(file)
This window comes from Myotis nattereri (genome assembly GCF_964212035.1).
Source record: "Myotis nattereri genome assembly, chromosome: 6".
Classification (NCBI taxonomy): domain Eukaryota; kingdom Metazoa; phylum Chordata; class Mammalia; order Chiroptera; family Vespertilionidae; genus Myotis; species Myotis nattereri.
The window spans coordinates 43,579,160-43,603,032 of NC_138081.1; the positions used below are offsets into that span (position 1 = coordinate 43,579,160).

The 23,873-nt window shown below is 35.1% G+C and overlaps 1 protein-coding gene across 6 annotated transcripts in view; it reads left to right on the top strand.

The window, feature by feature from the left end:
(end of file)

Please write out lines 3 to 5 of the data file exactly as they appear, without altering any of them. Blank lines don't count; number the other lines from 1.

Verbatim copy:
Classification (NCBI taxonomy): domain Eukaryota; kingdom Metazoa; phylum Chordata; class Mammalia; order Chiroptera; family Vespertilionidae; genus Myotis; species Myotis nattereri.
The window spans coordinates 43,579,160-43,603,032 of NC_138081.1; the positions used below are offsets into that span (position 1 = coordinate 43,579,160).

The 23,873-nt window shown below is 35.1% G+C and overlaps 1 protein-coding gene across 6 annotated transcripts in view; it reads left to right on the top strand.